Time to Buy Value Stocks?

By Ketu Desai

The markets got a punch in the gut late in November. The new variant is largely to blame, but the market was weak for most of the month. The Russell coming into Black Friday was already down 6 percent and the average stock down similar levels. The action beneath the surface has been very weak. The market was taking down sectors one by one in November prior to Black Friday. Unprofitable high growth tech names feeling the most pain. The big indices have been held up by a few large cap names, particularly in semiconductors and electric vehicles. While I don't have the data to prove this yet, the sell-off did feel like it was due to forced selling, perhaps margin calls, or redemptions from a big hedge fund, and the algos just piled on.

The investments related to inflation, reopening, and higher rates took it the worst the last few days of the month. The new variant has already led to some travel restrictions, and the market is fearful that we may go back into lockdowns. I think you want to remain in these investments and perhaps even consider adding to these investments. If the variant is bad, the supply chain problems are unlikely to improve, and will probably worsen, which is inflationary. The labor shortages are also unlikely to get better and probably worsen. This means higher wages. In general, if the variant is bad, we get supply driven inflation. Further, there is the potential for more fiscal stimulus. The Fed could possibly reverse the taper, meaning a higher money supply, and higher inflation. If the variant is bad, this will make the inflation problem probably worse, and the Fed will have less tools to fight it, this will benefit the inflation and higher rate trades.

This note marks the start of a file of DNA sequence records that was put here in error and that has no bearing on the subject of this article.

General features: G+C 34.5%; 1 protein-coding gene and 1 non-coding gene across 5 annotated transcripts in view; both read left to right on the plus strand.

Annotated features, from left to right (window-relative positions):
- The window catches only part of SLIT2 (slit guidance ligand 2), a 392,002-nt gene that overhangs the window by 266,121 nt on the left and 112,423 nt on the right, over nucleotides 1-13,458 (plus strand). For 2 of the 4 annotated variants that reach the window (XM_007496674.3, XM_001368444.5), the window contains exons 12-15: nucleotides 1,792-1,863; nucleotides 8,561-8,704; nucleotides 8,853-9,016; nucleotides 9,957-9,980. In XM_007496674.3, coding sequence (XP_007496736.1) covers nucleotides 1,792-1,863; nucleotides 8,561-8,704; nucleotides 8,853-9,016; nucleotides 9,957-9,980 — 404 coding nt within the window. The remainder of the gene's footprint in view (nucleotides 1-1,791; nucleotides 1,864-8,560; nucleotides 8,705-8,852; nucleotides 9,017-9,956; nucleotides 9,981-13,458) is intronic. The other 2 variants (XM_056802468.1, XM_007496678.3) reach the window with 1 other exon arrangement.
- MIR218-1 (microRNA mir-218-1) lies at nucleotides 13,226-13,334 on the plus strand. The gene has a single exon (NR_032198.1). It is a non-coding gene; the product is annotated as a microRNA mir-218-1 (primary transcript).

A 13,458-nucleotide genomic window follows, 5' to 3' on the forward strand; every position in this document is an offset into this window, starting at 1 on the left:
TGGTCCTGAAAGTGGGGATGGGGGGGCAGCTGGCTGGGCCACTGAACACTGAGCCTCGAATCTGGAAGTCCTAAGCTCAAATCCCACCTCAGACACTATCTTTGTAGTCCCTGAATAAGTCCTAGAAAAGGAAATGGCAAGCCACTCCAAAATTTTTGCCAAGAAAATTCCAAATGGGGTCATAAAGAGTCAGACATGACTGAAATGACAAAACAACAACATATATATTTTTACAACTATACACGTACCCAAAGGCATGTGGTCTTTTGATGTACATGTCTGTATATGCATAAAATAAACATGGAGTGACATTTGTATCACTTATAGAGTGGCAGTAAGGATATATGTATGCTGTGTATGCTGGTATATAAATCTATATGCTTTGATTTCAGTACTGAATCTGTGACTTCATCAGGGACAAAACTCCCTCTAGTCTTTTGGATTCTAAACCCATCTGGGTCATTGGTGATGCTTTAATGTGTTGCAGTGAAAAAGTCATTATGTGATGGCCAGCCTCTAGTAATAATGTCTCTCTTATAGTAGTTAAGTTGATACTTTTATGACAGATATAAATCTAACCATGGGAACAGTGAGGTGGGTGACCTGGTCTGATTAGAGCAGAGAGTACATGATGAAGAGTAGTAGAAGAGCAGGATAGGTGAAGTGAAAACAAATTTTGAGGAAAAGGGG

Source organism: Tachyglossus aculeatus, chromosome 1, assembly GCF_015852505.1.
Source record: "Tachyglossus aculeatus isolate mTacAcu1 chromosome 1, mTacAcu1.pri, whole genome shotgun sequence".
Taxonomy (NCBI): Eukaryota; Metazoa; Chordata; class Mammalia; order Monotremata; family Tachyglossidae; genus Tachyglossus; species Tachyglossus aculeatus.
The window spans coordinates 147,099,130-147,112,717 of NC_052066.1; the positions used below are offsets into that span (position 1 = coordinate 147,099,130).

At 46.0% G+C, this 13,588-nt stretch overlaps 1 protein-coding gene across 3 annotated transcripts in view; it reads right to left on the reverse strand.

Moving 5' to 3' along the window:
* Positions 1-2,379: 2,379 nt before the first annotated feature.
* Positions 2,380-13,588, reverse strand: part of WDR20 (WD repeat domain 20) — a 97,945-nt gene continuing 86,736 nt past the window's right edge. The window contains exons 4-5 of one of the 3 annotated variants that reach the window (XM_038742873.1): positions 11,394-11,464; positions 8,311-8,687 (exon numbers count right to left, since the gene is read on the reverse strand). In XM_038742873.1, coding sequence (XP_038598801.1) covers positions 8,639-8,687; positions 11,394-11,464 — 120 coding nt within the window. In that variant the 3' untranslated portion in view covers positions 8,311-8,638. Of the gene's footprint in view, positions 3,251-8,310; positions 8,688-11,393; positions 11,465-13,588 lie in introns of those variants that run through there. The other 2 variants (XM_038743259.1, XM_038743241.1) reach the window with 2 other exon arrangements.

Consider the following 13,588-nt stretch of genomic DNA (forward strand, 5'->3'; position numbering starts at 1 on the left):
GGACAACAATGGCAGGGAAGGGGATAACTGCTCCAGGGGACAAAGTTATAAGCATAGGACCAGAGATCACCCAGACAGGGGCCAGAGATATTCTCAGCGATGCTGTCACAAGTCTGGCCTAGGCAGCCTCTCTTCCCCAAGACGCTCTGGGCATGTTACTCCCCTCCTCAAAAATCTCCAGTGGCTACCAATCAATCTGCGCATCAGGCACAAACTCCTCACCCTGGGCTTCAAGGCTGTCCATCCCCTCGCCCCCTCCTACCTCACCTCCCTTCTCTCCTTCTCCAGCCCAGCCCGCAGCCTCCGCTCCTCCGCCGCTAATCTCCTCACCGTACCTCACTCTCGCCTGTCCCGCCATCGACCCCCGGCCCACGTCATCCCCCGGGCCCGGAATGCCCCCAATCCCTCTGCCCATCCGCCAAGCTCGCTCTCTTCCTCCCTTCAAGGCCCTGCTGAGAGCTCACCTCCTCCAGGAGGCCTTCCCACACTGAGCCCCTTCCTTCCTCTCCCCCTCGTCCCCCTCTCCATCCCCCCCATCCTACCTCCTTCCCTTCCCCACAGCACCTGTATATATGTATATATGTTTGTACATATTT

If the variant is not bad, then we still have the same supply problems as we did prior to the variant, but we have more demand driven inflation. The latest CPI reading was above 6 percent, the highest since 1990. The growth picture would remain intact, of 4 percent or so GDP growth next year and high-single digit to low double-digit earnings growth. With cyclical sectors leading the earnings growth. We would start to feel the impact of the infrastructure bill, likely have a new corporate cap ex cycle, large inventory restocking, and most importantly a strong consumer that is ready to get back to normal. This backdrop of high inflation and above trend economic growth, again favors the higher inflation and higher rate trades.

I think energy and financials are the best way to play it. In a world where most asset classes (both private and public) are fairly valued to overvalued these areas are actually cheap. The S&P trades at 22.5x and the 10YR trades at 68x “earnings". Energy trades at just 12x earnings and financials at 13x. Not only do they trade at steep discount, they offer significantly higher cash yields. Energy offers a 4% dividend yield, and financials a 2.25% dividend yield and a 5%+ total shareholder return. Energy offers the highest free cash flow and dividend yield in the S&P, while having the best earnings momentum. Despite the variant, the risk remains skewed towards higher inflation and rates. This is different than the previous cycle when deflation and growth fears reigned. In that environment, investors paid any price for growth. Valuation didn't matter. Valuation will matter if we move to an environment of higher rates and inflation. This will mean a change in leadership to the value stocks.

Looking forward, the market will continue to focus on the virus, the latest out of Washington and Fed, and the economic data.


Ketu Desai is the Principal of i-squared Wealth Management Inc. ( www.isquaredwealth.com ), an investment management firm based in New Jersey. ketu@isquaredwealth.com